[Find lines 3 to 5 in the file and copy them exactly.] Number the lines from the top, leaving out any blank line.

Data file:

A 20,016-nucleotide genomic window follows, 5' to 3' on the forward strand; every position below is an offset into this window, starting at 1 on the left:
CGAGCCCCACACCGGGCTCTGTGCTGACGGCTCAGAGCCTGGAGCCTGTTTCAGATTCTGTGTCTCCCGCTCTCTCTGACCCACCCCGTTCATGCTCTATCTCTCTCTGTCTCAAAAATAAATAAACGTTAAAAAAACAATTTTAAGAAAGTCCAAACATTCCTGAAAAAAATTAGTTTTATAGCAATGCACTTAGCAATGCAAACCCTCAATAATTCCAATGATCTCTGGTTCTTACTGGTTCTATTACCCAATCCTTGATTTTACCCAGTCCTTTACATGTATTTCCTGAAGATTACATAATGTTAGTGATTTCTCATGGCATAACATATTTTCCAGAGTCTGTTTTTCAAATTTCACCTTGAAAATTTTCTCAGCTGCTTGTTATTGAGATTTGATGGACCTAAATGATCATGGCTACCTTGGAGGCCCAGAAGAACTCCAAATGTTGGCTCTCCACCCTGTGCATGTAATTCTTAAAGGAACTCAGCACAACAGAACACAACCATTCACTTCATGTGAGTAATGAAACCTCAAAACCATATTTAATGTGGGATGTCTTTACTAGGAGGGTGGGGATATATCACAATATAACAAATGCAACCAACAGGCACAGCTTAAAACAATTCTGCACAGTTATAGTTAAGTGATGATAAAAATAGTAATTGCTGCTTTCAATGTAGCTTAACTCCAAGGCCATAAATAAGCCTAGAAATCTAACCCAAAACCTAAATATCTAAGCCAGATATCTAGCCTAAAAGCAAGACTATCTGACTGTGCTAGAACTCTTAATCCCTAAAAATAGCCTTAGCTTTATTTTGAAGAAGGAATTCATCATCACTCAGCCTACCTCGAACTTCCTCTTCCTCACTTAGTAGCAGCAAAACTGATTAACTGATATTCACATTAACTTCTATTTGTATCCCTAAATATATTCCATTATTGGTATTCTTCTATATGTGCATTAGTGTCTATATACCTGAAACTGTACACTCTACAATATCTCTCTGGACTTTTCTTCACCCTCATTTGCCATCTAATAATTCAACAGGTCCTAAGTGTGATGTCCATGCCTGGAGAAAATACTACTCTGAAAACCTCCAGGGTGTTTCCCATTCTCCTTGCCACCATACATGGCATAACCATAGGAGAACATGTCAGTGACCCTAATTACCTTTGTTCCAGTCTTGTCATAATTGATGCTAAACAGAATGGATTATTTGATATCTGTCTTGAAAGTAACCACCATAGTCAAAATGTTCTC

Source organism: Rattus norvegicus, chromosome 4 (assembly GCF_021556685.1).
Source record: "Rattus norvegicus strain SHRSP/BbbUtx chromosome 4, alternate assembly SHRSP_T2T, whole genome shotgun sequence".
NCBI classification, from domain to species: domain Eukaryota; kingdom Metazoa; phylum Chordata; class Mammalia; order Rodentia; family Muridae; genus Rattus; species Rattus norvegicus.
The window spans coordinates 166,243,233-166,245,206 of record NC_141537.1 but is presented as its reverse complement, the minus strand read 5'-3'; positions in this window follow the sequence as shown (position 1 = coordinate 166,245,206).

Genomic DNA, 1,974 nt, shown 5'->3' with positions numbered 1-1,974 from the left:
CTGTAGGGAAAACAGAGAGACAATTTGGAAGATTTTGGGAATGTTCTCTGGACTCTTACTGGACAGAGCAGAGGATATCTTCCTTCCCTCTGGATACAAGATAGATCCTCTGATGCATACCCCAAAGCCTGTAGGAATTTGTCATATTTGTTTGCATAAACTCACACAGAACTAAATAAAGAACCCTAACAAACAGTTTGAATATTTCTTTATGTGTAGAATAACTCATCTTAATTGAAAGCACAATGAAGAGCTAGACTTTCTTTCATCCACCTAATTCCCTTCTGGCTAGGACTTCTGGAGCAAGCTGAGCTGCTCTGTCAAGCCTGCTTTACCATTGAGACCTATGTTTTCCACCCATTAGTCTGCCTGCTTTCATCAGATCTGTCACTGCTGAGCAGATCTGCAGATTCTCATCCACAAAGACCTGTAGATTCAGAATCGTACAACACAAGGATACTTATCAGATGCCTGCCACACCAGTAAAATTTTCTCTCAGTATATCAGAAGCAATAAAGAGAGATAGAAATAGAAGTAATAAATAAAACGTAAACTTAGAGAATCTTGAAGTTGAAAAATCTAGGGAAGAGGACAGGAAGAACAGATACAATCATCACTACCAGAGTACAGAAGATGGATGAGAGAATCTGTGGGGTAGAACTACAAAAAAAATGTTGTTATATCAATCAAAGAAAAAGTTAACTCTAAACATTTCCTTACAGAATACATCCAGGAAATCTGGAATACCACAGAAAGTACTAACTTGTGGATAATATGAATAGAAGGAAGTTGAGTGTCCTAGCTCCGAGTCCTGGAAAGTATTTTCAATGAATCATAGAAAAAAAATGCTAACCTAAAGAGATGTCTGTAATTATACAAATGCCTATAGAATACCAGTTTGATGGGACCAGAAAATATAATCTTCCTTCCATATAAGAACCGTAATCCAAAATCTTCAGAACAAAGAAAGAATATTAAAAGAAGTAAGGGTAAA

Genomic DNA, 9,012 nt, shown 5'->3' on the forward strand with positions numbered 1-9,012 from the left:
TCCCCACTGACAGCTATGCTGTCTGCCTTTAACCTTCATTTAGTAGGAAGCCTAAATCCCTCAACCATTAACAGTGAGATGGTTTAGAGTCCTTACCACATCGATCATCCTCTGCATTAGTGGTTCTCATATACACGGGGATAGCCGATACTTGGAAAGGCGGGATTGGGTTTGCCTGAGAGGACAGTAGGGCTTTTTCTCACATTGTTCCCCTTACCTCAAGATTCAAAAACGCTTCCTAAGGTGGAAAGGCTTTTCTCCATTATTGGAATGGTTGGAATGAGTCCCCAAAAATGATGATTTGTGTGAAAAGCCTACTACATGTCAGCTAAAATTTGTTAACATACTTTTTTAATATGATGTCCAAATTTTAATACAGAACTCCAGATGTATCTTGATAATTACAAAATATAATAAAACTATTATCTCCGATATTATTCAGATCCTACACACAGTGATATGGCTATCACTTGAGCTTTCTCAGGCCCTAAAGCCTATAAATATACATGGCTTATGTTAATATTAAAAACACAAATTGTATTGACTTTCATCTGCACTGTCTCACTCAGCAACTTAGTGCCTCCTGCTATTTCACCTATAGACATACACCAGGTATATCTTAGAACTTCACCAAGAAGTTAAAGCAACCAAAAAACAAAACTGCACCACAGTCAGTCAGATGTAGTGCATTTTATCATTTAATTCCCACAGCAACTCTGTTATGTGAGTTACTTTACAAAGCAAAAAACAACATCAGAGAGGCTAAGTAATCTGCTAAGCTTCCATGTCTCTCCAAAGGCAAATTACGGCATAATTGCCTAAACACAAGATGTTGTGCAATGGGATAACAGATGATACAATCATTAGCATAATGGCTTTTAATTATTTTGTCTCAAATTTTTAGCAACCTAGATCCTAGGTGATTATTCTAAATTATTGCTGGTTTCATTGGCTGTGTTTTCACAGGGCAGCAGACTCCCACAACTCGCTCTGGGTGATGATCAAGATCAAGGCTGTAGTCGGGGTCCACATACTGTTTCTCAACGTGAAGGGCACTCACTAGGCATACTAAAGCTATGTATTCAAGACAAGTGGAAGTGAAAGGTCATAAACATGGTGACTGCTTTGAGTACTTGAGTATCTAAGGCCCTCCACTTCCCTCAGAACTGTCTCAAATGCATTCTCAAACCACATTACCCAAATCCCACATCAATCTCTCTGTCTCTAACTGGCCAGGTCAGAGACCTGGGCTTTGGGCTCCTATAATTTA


Source organism: Rattus norvegicus, chromosome 4 (assembly GCF_021556685.1).
Source record: "Rattus norvegicus strain SHRSP/BbbUtx chromosome 4, alternate assembly SHRSP_T2T, whole genome shotgun sequence".
NCBI classification, from domain to species: domain Eukaryota; kingdom Metazoa; phylum Chordata; class Mammalia; order Rodentia; family Muridae; genus Rattus; species Rattus norvegicus.